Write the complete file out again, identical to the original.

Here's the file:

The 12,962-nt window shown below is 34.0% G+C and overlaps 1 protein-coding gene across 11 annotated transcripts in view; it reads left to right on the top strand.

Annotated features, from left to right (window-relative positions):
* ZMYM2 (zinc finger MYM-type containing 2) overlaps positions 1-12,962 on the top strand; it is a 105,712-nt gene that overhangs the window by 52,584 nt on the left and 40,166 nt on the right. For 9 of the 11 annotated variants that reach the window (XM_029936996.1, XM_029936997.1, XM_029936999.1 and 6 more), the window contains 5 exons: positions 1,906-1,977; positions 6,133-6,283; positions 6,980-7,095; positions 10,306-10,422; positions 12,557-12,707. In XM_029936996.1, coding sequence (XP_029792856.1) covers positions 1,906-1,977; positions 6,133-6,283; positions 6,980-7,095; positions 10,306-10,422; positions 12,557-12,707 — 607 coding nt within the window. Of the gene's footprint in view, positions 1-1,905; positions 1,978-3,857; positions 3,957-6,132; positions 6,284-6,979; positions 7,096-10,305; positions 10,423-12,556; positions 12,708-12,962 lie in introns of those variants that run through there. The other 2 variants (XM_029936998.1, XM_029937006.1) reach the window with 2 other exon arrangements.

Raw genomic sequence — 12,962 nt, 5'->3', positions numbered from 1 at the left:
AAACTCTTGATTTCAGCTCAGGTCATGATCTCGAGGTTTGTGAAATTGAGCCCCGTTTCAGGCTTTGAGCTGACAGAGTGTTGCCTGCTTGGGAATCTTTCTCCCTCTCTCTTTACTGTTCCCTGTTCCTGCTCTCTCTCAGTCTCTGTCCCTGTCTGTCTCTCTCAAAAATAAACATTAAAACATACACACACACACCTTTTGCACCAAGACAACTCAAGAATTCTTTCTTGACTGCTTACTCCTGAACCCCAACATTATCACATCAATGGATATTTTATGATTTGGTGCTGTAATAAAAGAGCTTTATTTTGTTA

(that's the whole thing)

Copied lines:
The 12,962-nt window shown below is 34.0% G+C and overlaps 1 protein-coding gene across 11 annotated transcripts in view; it reads left to right on the top strand.

Annotated features, from left to right (window-relative positions):
* ZMYM2 (zinc finger MYM-type containing 2) overlaps positions 1-12,962 on the top strand; it is a 105,712-nt gene that overhangs the window by 52,584 nt on the left and 40,166 nt on the right. For 9 of the 11 annotated variants that reach the window (XM_029936996.1, XM_029936997.1, XM_029936999.1 and 6 more), the window contains 5 exons: positions 1,906-1,977; positions 6,133-6,283; positions 6,980-7,095; positions 10,306-10,422; positions 12,557-12,707. In XM_029936996.1, coding sequence (XP_029792856.1) covers positions 1,906-1,977; positions 6,133-6,283; positions 6,980-7,095; positions 10,306-10,422; positions 12,557-12,707 — 607 coding nt within the window. Of the gene's footprint in view, positions 1-1,905; positions 1,978-3,857; positions 3,957-6,132; positions 6,284-6,979; positions 7,096-10,305; positions 10,423-12,556; positions 12,708-12,962 lie in introns of those variants that run through there. The other 2 variants (XM_029936998.1, XM_029937006.1) reach the window with 2 other exon arrangements.

Raw genomic sequence — 12,962 nt, 5'->3', positions numbered from 1 at the left:
AAACTCTTGATTTCAGCTCAGGTCATGATCTCGAGGTTTGTGAAATTGAGCCCCGTTTCAGGCTTTGAGCTGACAGAGTGTTGCCTGCTTGGGAATCTTTCTCCCTCTCTCTTTACTGTTCCCTGTTCCTGCTCTCTCTCAGTCTCTGTCCCTGTCTGTCTCTCTCAAAAATAAACATTAAAACATACACACACACACCTTTTGCACCAAGACAACTCAAGAATTCTTTCTTGACTGCTTACTCCTGAACCCCAACATTATCACATCAATGGATATTTTATGATTTGGTGCTGTAATAAAAGAGCTTTATTTTGTTA